The engine may have a misfire, hesitation, and/or run roughly – notably after a service and/or ignition wire replacement. If after recent ignition wire replacement, the cause can be misrouted ignition wires. The wires from the distributor to the valve cover must be routed correctly to avoid interference and induction crossfire. Verify all clips are used to secure and separate ignition wires.
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The spark plugs may become dislodged from the cylinder heads. A loud popping noise can be heard and a subsequent misfire experienced. The threads on the spark plug ports in the cylinder head(s) can become stripped or missing when the spark plug is dislodged. The threads in cylinder heads may be replaced using “Lock-N-Stitch” aluminum inserts. Our technicians tell us thread replacement is performed when the vehicle is out of base warranty. Vehicles under base warranty receive a new cylinder head.
The Check Engine Light may illuminate, the engine may run rough and have misfires on acceleration. Commonly the ignition coils and/or the ignition coil boots are the cause of this problem. The rubber boot that insulates the coil to the spark plug can dry and crack allowing arcing. Inspect the coils and boots, and replace them as needed. Our technicians also recommend replacing the coil boots any time the spark plugs are replaced.
The front end may make a rattle noise over bumps. There may be handling issues, and play in the front wheels on inspection. If there is up and down movement on the front wheels while the lower control arms are being supported, inspect the upper and lower ball joints for excessive play. These are prone to failure from moisture entry and lack of lubrication. The ball joints should be replaced as needed.
If the slip yoke in the driveshaft is binding, it can make a clunking noise when pulling away from a stop. The slip yoke will need to be lubricated.
A defective thick film ignition (TFI) module can cause the engine to stall while driving, or the engine may not start. A failed TFI module will require replacement.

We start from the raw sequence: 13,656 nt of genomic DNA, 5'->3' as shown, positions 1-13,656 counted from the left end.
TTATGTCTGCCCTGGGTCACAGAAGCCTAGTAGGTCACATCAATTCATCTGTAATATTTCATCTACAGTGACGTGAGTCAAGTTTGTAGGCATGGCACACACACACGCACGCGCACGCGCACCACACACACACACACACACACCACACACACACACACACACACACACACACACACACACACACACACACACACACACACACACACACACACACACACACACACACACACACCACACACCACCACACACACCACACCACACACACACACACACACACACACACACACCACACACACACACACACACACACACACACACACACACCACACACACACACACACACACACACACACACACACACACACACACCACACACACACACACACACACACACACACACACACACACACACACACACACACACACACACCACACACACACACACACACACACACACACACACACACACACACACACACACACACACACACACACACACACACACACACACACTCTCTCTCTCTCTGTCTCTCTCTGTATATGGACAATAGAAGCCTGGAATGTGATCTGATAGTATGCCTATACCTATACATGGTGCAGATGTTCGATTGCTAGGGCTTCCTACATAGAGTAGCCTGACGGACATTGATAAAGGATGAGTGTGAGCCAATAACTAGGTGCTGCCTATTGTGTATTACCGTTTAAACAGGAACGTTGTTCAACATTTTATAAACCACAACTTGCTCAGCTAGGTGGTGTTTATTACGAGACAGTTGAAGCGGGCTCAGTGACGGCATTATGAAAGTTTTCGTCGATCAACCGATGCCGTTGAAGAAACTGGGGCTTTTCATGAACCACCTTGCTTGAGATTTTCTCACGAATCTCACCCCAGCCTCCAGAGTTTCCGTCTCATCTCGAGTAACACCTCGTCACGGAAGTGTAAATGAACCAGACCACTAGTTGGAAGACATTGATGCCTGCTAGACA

If a buzzing noise is coming from the exhaust at different engine speeds and conditions, this is commonly caused by the heat shields on catalytic converters coming loose at points. The buzzing is the metal on metal contact. Installing a large worm clamp around the catalytic converter and heat shield assembly will prevent the noise and secure the shields.
Electrolysis can cause repeated failures of the heater core and radiator. The diagnosing technician should check for voltage present in the coolant, with the battery disconnected, because electrical current in the coolant causes electrolysis. Corroded or deteriorated parts should be replaced, and the coolant should be flushed. Ground straps can be added to help prevent future corrosion of components.
If the Rear Anti-lock Brake System (RABS) light illuminates with no noticeable driving and stopping issues present, complete complex diagnosis must be performed, but most often the RABS control module has an internal fault and must be replaced. Replace the RABS module and recheck for proper operation.
A defective key-in warning chime switch can cause the ignition cylinder to bind from run to start and / or start to run movements. The key-in warning chime switch will need to be replaced.
In some cases with higher mileages, the Check Engine Light may come on due to insufficient Exhaust Gas Recirculation system (EGR) flow. For EGR flow concerns, the EGR valve is usually recommended for replacement and the intake manifold is removed to clean the EGR passages in the engine, which have clogged with carbon over time.
On vehicles equipped with the E4OD (4-speed automatic) transmission, harsh engagement of the automatic transmission when shifting into reverse or drive, and irregular shifting while driving can be caused by failure of the Manual Lever Position (MLP) sensor. Water intrusion can lead to failure of the sensor, which should be replaced with a revised sensor and wiring kit to prevent future failure.
This concern relates to vehicles equipped with the E4OD and 4R100 automatic transmissions. Fluid leaks from the rear of the transmission and excessive vibration felt in the vehicle while driving can be caused by a lack of lubrication to the rear of the transmission and rear seal failure. The extension housing (rear portion of transmission) can lose lubrication if the fluid supply hole becomes clogged. This leads to rear seal failure from lack of lubrication, and can cause bearing failure in the extension housing. The extension housing and gasket should be replaced and verify the fluid supply hole is clear of debris.